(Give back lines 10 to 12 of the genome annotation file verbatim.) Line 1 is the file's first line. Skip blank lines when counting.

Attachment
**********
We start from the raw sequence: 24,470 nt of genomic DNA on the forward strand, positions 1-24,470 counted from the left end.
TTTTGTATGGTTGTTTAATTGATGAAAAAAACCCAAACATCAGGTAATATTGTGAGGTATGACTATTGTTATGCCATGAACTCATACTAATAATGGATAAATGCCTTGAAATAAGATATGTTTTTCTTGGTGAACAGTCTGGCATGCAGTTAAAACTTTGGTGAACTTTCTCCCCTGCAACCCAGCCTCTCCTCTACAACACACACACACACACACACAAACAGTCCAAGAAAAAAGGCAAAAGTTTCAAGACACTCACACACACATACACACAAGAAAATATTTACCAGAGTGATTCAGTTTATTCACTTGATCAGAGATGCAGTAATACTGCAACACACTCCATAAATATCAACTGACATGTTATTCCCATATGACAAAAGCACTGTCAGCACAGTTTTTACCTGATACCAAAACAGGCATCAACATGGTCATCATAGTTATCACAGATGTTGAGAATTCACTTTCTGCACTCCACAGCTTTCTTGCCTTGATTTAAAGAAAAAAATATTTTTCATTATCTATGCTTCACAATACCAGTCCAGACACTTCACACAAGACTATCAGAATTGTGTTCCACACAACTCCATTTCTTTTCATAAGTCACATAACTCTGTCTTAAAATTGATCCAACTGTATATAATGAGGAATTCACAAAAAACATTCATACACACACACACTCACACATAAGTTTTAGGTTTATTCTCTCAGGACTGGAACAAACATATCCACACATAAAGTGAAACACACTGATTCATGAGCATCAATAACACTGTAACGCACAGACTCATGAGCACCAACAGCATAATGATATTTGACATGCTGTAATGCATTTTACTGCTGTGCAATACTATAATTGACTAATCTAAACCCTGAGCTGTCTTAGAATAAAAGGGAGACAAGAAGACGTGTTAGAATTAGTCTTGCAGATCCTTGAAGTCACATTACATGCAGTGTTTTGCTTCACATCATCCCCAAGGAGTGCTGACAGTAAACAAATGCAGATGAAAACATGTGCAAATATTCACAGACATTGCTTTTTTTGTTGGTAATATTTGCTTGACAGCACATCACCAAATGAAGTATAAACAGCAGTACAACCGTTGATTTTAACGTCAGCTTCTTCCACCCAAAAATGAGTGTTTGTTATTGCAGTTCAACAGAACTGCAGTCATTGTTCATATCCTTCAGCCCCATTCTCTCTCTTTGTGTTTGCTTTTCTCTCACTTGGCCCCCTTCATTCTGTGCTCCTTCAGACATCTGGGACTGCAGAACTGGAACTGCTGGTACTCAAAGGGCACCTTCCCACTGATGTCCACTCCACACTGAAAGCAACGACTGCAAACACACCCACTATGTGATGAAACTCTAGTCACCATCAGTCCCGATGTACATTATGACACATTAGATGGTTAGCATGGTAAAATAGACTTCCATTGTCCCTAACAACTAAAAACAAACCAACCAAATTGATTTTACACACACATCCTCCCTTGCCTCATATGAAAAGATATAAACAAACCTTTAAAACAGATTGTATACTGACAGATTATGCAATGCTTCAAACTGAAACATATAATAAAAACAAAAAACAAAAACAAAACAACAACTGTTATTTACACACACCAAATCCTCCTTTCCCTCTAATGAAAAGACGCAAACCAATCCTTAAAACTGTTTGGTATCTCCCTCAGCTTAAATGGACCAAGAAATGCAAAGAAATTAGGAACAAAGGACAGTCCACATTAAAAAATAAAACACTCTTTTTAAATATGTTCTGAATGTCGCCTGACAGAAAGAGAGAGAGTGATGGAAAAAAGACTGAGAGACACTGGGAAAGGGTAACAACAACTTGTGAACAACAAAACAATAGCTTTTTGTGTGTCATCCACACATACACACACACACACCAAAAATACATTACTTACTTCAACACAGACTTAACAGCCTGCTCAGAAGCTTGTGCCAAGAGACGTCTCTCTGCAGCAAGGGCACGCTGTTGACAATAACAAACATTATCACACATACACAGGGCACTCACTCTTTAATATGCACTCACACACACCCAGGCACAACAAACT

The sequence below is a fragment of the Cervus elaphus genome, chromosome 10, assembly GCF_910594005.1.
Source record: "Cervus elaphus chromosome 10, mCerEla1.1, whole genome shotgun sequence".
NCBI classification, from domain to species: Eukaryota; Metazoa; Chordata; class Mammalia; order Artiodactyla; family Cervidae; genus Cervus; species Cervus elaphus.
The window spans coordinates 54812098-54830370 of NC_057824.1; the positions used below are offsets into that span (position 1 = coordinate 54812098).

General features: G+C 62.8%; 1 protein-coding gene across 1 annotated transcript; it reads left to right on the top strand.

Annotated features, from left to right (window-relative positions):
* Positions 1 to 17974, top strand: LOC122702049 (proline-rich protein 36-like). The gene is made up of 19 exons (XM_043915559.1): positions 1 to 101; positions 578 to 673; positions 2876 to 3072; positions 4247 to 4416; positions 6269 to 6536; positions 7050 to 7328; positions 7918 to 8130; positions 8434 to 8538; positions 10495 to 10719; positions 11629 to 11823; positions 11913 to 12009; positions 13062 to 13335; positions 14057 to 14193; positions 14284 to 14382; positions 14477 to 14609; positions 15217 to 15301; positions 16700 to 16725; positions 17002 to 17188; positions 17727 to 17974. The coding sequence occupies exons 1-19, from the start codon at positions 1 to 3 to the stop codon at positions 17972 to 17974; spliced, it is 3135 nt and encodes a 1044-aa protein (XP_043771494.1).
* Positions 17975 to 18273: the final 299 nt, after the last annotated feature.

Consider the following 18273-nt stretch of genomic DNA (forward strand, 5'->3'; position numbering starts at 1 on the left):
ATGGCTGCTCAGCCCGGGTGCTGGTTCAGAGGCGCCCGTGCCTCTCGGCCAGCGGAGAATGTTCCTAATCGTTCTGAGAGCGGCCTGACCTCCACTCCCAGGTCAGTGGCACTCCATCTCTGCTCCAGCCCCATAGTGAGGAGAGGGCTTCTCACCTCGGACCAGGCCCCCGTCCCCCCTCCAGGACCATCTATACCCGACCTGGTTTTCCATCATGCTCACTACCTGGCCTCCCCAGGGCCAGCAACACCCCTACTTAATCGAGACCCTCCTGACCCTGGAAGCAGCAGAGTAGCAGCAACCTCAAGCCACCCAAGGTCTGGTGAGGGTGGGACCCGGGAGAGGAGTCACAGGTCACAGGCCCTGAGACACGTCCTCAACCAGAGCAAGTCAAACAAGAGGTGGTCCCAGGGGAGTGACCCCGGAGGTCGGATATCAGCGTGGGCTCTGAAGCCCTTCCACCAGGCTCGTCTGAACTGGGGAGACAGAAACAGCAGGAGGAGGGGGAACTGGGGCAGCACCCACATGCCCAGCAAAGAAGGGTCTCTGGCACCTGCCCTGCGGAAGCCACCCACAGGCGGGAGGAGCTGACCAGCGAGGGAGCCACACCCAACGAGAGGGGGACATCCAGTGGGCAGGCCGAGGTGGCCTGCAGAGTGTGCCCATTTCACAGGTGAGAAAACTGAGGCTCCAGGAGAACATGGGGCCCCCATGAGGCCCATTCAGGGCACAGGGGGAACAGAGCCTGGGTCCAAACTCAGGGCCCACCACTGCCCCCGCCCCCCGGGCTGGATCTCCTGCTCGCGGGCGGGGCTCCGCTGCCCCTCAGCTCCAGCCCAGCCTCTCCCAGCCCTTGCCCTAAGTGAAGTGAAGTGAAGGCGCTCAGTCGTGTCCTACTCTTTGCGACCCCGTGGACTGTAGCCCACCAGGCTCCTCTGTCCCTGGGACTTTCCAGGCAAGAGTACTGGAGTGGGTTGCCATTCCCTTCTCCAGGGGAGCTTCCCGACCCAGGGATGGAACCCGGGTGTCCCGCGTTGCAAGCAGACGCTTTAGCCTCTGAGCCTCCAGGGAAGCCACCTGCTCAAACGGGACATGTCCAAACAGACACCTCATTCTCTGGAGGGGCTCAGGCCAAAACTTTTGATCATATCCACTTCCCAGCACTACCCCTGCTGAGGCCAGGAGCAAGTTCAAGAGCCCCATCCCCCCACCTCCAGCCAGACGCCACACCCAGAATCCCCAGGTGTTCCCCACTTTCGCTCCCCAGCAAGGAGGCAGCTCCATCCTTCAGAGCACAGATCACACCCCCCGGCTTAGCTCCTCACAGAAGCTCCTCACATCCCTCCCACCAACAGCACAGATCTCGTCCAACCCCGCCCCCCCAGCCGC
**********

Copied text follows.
* Positions 17975 to 18273: the final 299 nt, after the last annotated feature.

Consider the following 18273-nt stretch of genomic DNA (forward strand, 5'->3'; position numbering starts at 1 on the left):
ATGGCTGCTCAGCCCGGGTGCTGGTTCAGAGGCGCCCGTGCCTCTCGGCCAGCGGAGAATGTTCCTAATCGTTCTGAGAGCGGCCTGACCTCCACTCCCAGGTCAGTGGCACTCCATCTCTGCTCCAGCCCCATAGTGAGGAGAGGGCTTCTCACCTCGGACCAGGCCCCCGTCCCCCCTCCAGGACCATCTATACCCGACCTGGTTTTCCATCATGCTCACTACCTGGCCTCCCCAGGGCCAGCAACACCCCTACTTAATCGAGACCCTCCTGACCCTGGAAGCAGCAGAGTAGCAGCAACCTCAAGCCACCCAAGGTCTGGTGAGGGTGGGACCCGGGAGAGGAGTCACAGGTCACAGGCCCTGAGACACGTCCTCAACCAGAGCAAGTCAAACAAGAGGTGGTCCCAGGGGAGTGACCCCGGAGGTCGGATATCAGCGTGGGCTCTGAAGCCCTTCCACCAGGCTCGTCTGAACTGGGGAGACAGAAACAGCAGGAGGAGGGGGAACTGGGGCAGCACCCACATGCCCAGCAAAGAAGGGTCTCTGGCACCTGCCCTGCGGAAGCCACCCACAGGCGGGAGGAGCTGACCAGCGAGGGAGCCACACCCAACGAGAGGGGGACATCCAGTGGGCAGGCCGAGGTGGCCTGCAGAGTGTGCCCATTTCACAGGTGAGAAAACTGAGGCTCCAGGAGAACATGGGGCCCCCATGAGGCCCATTCAGGGCACAGGGGGAACAGAGCCTGGGTCCAAACTCAGGGCCCACCACTGCCCCCGCCCCCCGGGCTGGATCTCCTGCTCGCGGGCGGGGCTCCGCTGCCCCTCAGCTCCAGCCCAGCCTCTCCCAGCCCTTGCCCTAAGTGAAGTGAAGTGAAGGCGCTCAGTCGTGTCCTACTCTTTGCGACCCCGTGGACTGTAGCCCACCAGGCTCCTCTGTCCCTGGGACTTTCCAGGCAAGAGTACTGGAGTGGGTTGCCATTCCCTTCTCCAGGGGAGCTTCCCGACCCAGGGATGGAACCCGGGTGTCCCGCGTTGCAAGCAGACGCTTTAGCCTCTGAGCCTCCAGGGAAGCCACCTGCTCAAACGGGACATGTCCAAACAGACACCTCATTCTCTGGAGGGGCTCAGGCCAAAACTTTTGATCATATCCACTTCCCAGCACTACCCCTGCTGAGGCCAGGAGCAAGTTCAAGAGCCCCATCCCCCCACCTCCAGCCAGACGCCACACCCAGAATCCCCAGGTGTTCCCCACTTTCGCTCCCCAGCAAGGAGGCAGCTCCATCCTTCAGAGCACAGATCACACCCCCCGGCTTAGCTCCTCACAGAAGCTCCTCACATCCCTCCCACCAACAGCACAGATCTCGTCCAACCCCGCCCCCCCAGCCGC